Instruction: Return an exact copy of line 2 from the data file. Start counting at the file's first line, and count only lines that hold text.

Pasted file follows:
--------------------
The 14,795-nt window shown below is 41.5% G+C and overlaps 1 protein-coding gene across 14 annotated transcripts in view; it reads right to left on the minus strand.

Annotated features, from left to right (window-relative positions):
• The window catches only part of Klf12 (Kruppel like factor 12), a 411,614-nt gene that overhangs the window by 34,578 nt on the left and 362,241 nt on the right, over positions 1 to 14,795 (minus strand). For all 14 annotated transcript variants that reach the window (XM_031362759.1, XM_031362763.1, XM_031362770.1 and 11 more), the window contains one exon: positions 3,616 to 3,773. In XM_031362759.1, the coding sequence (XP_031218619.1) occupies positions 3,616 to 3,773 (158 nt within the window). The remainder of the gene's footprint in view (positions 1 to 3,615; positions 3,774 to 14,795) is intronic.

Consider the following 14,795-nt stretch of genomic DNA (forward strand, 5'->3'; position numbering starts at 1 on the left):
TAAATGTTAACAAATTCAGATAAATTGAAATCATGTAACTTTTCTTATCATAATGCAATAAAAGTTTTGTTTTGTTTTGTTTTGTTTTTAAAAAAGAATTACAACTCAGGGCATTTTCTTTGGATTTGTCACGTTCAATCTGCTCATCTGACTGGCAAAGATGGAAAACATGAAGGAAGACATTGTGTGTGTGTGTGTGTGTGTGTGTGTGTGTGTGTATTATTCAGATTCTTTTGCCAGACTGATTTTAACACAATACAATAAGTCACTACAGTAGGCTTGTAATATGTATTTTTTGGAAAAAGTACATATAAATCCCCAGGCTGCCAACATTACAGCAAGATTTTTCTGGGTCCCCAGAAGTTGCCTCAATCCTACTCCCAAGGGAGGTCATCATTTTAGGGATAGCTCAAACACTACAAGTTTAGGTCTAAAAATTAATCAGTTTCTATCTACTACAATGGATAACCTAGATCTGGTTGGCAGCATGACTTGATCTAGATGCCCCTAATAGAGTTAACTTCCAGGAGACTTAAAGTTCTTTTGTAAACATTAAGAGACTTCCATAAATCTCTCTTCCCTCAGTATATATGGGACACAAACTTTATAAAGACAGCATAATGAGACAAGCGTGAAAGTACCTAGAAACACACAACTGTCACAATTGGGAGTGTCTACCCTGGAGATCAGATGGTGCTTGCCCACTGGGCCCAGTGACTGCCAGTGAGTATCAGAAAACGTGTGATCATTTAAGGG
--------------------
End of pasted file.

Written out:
Annotated features, from left to right (window-relative positions):